A millionaire who almost funded a new political party for Don Brash is now considering running against it - just to spoil its chances.

Colin Craig said Act - the so-called "party of millionaires" - was struggling for money and had come to him cap-in-hand asking for help. Instead of helping, he may try to destroy it.

The former Auckland mayoral candidate told the Herald on Sunday he had paid for regular polling to be carried out in the Epsom electorate. He said the result predicted an easy win for Act's John Banks, another failed mayoral candidate.

In last year's first Super City election, victor Len Brown got 221,000 votes to Banks' 161,000 - with Craig coming third with 40,000.


Craig said Banks would do much better in blue-ribbon Epsom: "If the status quo remains, Banks will get in by a reasonably clear margin. There is just no left-wing vote. The only thing that could put a fly in the ointment is a very serious conservative candidate."

Craig believes a serious right-wing contender could block Act from winning Epsom, meaning the party would die unless it got to five per cent of the votes. Asked if he would run for the seat, he said: "I wouldn't rule it out. I quite enjoyed standing against Banks."

Craig made millions of dollars through property management, owning companies which manage high-rise buildings including the Nautilus at Orewa and the Sentinel at Takapuna. He emerged as a determined conservative political activist in 2009, financially backing a march against the smacking law. He said he had discussed starting a political party with Brash before the former Reserve Bank governor joined Act. "I genuinely think he has taken on a hard ask. Act is a party with many challenges internally."

Craig said he believed the challenges extended to finance, with party deputy leader - and its parliamentary leader - John Boscawen twice calling him to ask for a donation. He said he made it clear in the first call he was not an Act supporter and was surprised to be asked again.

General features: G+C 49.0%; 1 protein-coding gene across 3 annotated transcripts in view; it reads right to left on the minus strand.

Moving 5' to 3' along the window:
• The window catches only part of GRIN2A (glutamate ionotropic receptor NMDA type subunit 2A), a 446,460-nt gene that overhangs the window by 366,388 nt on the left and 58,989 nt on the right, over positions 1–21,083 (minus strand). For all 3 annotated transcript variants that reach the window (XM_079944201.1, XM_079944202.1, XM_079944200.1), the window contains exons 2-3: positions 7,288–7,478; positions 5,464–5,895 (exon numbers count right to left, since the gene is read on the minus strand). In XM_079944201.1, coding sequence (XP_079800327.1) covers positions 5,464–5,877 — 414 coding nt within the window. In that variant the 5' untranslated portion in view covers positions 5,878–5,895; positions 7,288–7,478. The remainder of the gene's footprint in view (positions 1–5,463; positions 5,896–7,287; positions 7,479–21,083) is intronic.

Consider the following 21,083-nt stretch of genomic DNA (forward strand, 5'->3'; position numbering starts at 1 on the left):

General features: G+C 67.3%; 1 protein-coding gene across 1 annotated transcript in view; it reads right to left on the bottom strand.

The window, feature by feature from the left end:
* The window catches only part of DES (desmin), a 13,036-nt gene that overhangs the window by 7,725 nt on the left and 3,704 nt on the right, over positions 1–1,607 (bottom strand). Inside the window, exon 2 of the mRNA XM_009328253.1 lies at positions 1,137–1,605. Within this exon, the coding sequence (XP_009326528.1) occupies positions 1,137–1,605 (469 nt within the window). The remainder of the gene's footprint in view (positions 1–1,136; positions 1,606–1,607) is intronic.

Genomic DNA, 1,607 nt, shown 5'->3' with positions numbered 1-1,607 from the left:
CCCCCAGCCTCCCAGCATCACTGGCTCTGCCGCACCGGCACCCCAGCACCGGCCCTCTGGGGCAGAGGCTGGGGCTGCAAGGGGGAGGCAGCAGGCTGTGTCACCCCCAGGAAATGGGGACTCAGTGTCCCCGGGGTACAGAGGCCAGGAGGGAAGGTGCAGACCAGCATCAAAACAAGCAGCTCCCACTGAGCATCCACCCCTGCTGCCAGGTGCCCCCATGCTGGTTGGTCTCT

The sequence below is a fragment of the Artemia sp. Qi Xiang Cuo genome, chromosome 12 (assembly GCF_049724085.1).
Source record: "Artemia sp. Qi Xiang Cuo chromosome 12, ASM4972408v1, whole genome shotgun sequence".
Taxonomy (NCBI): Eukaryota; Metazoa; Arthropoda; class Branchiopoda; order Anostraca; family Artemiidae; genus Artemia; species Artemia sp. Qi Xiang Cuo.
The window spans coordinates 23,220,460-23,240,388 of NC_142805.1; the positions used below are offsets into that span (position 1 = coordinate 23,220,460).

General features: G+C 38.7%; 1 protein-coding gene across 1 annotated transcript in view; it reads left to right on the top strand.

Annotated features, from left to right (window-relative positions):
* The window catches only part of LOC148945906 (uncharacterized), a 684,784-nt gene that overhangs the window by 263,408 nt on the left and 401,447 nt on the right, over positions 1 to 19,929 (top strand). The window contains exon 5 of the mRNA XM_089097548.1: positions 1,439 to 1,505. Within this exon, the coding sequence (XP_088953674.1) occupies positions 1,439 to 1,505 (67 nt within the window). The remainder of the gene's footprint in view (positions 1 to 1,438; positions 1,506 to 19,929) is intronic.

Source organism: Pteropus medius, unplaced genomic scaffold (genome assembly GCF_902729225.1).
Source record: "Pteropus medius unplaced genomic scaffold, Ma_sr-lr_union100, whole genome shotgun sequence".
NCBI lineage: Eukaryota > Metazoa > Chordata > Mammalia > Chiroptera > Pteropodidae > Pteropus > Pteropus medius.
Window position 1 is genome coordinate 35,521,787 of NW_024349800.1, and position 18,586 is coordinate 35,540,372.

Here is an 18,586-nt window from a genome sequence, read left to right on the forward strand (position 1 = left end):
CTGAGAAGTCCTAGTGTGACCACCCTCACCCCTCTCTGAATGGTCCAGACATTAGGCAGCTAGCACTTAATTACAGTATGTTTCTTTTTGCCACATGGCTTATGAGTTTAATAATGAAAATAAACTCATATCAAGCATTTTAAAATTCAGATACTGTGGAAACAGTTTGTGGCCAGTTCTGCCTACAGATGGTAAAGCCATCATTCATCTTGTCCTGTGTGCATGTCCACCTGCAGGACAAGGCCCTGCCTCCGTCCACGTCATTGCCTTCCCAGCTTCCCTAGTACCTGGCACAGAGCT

Boscawen confirmed the call to Craig but refused to discuss details. He said the party did "struggle to raise money" and if it could have afforded to, it would have polled Epsom itself.

Recent donations to the party included $50,000 from Boscawen, who also donated $100,000 in 2008. Another $100,000 came from Invercargill businessman Louis Crimp.

The Herald on Sunday has been told some of the recently donated money went towards paying for the controversial advertisement which asked if the public were "fed up with pandering to Maori radicals".

Other adverts which didn't run included references to New Zealand as an "apartheid" state or asked if the public was happy with the "Maorification" of the country. The adverts apparently led to terse exchanges within the party over the switch from Act's traditional focus on economic policies to targeting Maori directly.

Boscawen said the party advocated "one law for all" but did not want to discuss an approach that targeted Maori directly.

Party president Chris Simmons said funding had improved since Brash became leader and leadership had gone up 50 per cent.


Don Brash came close to launching his own right-wing party branded with a pair of orange handcuffs, says a confidante, until he decided instead to mount a hostile takeover of the Act Party.

There were a number of party names considered, including the New Zealanders' Party, the Freedom Party and the Reform Party.

Advertising guru John Ansell - who worked on the National Party 2005 campaign with Brash - had been involved in designing concepts around the party. Those included using orange as the main colour for party logos and to align a set of handcuffs with party imagery, symbolising constraint.

Among those involved, according to papers seen by the Herald on Sunday, was former Cabinet minister and author Dr Michael Bassett.


Questions have been asked of Act's campaign manager after a Facebook post in which she said some "dysfunctional organisations ... should be left to die".

Auckland-based Karen Bridgman made the comment on Facebook last week and was then asked to explain herself to deputy leader John Boscawen.

The statement, made at 12.18am last Sunday, read: "I love helping dysfunctional organisations. Some however are beyond saving and should be left to die."

Boscawen said he had accepted Bridgman's explanation.

Bridgman was employed by Parliamentary Services from 2008 to 2011 as an "out-of-Parliament adviser" to Boscawen. She left to work for three months as an assistant to Don Brash before taking on the campaign manager's role under Boscawen, who is campaign director.